One of the most useful tools in the yearbook room is the lead notebook. At the beginning of each year, I make a standing assignment of 10 “knock your socks off” leads per week from each writer. They must cut these out of newspapers or magazines and glue them onto a piece of notebook paper. I give the students credit each week for the 10 leads by just glancing at the papers; then I put them in the big red lead notebook that everyone uses. Periodically, I grade them carefully, just to let them know I am serious. And only the sheets with 10 outstanding leads receive an A.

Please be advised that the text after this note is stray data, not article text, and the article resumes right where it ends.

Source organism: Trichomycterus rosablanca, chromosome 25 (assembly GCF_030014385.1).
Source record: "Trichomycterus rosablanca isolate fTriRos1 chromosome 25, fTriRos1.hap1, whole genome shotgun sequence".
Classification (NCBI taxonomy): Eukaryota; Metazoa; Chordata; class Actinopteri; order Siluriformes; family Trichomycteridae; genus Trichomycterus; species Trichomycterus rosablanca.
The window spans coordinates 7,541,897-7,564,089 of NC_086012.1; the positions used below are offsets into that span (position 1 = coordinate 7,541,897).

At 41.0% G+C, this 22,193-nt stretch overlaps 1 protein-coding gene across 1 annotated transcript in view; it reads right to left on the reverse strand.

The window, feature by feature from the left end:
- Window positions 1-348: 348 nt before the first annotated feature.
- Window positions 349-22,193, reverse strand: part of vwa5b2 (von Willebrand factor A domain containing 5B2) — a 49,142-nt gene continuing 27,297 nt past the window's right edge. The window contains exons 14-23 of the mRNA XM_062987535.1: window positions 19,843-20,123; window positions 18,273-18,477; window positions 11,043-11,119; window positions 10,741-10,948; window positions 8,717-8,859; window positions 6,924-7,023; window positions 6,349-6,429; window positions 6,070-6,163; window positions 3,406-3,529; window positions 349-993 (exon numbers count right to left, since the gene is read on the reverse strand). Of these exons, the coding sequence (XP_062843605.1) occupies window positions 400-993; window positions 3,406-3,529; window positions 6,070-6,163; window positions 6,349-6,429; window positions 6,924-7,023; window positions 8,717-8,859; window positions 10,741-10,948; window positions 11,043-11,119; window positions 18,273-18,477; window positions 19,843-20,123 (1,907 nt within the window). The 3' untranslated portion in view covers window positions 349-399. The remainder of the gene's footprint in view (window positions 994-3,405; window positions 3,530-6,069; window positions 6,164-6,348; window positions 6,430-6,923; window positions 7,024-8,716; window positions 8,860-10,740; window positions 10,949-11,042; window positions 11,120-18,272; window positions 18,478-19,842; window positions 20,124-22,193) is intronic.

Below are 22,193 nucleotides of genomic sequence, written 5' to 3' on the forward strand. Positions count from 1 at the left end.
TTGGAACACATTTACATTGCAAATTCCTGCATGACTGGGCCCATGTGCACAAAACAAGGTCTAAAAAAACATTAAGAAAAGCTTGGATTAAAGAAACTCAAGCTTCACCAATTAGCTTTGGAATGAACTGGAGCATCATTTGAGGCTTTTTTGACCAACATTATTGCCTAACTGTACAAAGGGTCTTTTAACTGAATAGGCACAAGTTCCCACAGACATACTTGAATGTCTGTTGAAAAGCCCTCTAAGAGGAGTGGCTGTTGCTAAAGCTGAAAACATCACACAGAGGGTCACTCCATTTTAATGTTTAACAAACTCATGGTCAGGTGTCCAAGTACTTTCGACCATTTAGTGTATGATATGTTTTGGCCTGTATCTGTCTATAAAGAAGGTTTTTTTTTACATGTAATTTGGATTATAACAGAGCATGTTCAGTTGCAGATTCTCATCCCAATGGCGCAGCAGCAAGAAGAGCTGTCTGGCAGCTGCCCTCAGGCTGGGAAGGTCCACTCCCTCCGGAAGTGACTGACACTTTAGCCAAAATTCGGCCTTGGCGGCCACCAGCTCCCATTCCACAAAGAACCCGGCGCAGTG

One way for writers to learn style is to mimic the style of professionals. Every writer should have a style notebook and should practice something new either daily or weekly.
When we were studying the epigrams of Alexander Pope last month, I told my English 12 students to ask their parents to share with them any popular sayings or words of wisdom they had known while growing up. One student came back with “You read what you sow.” After laughing a bit, I started to realize that in the world of yearbook, this misstatement actually made sense.